Good things come in small packages
Amsterdam-based Aidence combines data science and healthcare by developing artificial intelligence solutions for the field of oncology. Their first tool, Veye Lung Nodules, helps radiologists identify and characterise pulmonary nodules – small growths on the lung – and track their growth. These nodules, particularly if they change size or shape over time, could be cancerous, and catching these markers early can help increase survival rates.
A recent NELSON study showed that CT screening for nodule volume management reduces lung cancer mortality by 26 percent, and more research is underway to further explore the impact of CT screening in improving patient outcomes.
AI-aided diagnosis software
Radiologists dedicate long periods of time to reviewing CT lung scans, searching for possible pulmonary nodules. “Counting spots on a scan is a pain point for most radiologists,” says Van Duffelen. “They hate this work. What is interesting to them is interpreting the anomalies they see, not spending hours finding them.” Research indicates that AI-assisted reporting may be more accurate at detecting nodules and catching patterns than the human eye.
By automating this process, Veye Lung Nodules can save radiologists time and energy that they could instead channel into assessing the findings and caring for their patients. Lung cancer is one of the most common and deadly cancers so faster detection could save hundreds of thousands of lives each year.
The Aidence team trained the Veye Lung Nodules algorithms by feeding thousands of CT chest scans from a variety of datasets – including a batch of 45,000 chest CT scans provided by the United States’ National Institute of Health – and then checking that data against approximately 1,000 cases annotated by three expert radiologists.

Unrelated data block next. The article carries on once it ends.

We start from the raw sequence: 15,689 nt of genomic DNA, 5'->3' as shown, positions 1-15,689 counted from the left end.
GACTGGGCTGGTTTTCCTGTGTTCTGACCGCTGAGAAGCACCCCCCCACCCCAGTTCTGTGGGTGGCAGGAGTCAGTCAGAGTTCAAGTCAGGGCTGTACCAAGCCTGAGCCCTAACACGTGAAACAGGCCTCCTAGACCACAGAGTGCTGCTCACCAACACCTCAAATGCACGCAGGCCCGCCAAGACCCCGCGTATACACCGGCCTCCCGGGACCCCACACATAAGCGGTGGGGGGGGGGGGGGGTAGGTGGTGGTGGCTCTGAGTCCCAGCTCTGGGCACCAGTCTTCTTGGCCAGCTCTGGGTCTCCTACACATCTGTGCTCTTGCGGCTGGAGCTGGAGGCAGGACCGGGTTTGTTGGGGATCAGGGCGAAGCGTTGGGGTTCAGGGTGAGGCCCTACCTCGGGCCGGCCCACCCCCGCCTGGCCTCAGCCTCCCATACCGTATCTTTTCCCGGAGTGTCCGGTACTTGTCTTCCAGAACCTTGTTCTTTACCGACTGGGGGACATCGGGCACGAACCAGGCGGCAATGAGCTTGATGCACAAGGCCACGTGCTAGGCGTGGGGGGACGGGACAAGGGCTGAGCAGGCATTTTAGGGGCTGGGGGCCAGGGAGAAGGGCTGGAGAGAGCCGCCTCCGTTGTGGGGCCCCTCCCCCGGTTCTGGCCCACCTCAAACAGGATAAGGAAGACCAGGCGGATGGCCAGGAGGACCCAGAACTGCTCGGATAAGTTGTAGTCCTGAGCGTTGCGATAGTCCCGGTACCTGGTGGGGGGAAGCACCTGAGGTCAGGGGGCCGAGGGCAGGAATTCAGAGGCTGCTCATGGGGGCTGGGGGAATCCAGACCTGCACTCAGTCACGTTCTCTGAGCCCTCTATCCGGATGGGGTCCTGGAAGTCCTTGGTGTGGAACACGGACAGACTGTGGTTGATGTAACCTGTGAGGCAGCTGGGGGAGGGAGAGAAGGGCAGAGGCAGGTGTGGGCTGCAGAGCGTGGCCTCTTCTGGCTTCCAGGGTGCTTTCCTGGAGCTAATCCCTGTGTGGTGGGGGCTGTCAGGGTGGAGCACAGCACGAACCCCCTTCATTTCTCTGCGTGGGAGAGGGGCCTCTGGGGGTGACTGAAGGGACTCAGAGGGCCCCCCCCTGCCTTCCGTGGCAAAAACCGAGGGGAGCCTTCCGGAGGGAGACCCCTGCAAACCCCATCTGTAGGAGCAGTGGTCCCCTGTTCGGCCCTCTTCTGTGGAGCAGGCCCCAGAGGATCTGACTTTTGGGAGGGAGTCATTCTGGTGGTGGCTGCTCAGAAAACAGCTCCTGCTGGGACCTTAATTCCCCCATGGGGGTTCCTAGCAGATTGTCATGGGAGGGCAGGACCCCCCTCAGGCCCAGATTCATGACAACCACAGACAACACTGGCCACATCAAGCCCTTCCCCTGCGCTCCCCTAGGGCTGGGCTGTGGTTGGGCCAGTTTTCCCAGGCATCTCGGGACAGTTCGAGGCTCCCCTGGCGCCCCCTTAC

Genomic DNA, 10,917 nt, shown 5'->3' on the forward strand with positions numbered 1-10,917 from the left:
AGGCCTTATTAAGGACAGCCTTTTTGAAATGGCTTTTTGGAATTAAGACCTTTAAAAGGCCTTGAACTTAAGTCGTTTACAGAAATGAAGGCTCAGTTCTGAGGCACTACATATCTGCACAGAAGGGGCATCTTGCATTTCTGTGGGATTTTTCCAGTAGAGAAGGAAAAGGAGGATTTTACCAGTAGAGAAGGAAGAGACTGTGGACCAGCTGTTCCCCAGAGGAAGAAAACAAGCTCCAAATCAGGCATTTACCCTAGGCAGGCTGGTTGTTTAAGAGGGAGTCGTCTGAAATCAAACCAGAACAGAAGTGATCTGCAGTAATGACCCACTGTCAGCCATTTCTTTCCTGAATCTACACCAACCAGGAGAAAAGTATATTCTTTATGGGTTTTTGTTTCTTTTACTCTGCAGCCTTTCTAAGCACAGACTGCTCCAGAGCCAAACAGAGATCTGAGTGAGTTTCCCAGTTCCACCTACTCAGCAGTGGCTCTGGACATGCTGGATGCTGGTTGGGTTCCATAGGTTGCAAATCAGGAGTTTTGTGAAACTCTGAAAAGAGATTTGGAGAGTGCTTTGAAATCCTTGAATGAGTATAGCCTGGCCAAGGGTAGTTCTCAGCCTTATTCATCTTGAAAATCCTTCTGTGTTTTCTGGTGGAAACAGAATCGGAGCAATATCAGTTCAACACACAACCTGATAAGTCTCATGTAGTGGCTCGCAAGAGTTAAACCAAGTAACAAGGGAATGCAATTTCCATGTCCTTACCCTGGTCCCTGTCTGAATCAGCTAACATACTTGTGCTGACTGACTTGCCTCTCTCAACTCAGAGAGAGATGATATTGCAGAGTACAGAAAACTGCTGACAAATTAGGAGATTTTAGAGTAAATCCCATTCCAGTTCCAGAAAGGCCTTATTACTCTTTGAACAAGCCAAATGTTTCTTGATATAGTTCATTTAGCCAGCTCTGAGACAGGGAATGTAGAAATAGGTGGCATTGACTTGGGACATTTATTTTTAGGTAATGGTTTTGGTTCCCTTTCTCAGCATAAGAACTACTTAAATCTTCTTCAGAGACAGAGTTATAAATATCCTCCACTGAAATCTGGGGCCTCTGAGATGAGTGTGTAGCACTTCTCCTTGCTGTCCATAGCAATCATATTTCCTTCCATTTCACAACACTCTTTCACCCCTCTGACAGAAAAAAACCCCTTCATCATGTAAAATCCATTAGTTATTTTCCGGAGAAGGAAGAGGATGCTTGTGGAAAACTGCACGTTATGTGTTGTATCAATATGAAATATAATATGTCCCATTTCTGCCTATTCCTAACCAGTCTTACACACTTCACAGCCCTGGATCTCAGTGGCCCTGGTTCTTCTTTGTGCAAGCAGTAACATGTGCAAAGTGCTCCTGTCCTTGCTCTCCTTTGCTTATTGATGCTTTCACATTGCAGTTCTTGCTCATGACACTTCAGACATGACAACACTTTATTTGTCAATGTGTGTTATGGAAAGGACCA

Eventually the algorithm was able to independently learn and improve on its ability to identify the characteristics of nodules, noting their size, volume and opacity. It also automatically checks a patient’s previous scans to determine if the growths have changed size or shape over time. This simplifies reporting and helps radiologists supply all the most relevant data to referring physicians.
Innovations in medical imaging analysis
The Netherlands has been one of the world’s biggest producers of AI medical imaging processing technology for decades. The first-ever clinical electrocardiography took place in Amsterdam in 1902 and this medical imaging innovation helped inspire thousands of other advances in medical imaging (MI).
There are more MI companies in the Netherlands than in the United States, China or elsewhere in the EU. “When it comes to medical imaging,” says Van Duffelen, “we are a big country on a very small surface.”
Aidence co-founders Mark-Jan Harte and Van Duffelen began their careers as software engineers and have been active contributors to the tech scene in Amsterdam for more than two decades. Before Aidence, Harte ran his own software development company and Van Duffelen had launched the ACE Incubator at Amsterdam Science Park, a non-profit incubator for Amsterdam’s academic, medical and research institutes.
Both men had skill sets that put them squarely in the middle of a Venn diagram of business and tech trends, which provided the perfect foundation for launching Aidence in 2015.
Aiming for impact
“We looked at the technology first,” says Van Duffelen. “We saw companies trying to apply big-data analysis and machine learning in healthcare but nothing reached clinical practice. We were both looking for a way to apply this technology to a scalable product market.”
They decided to focus on radiology because the data was well-suited to train an AI system. “We realised that radiology presented the opportunity to start with a very simple product and get a commercially viable platform to market relatively quickly.”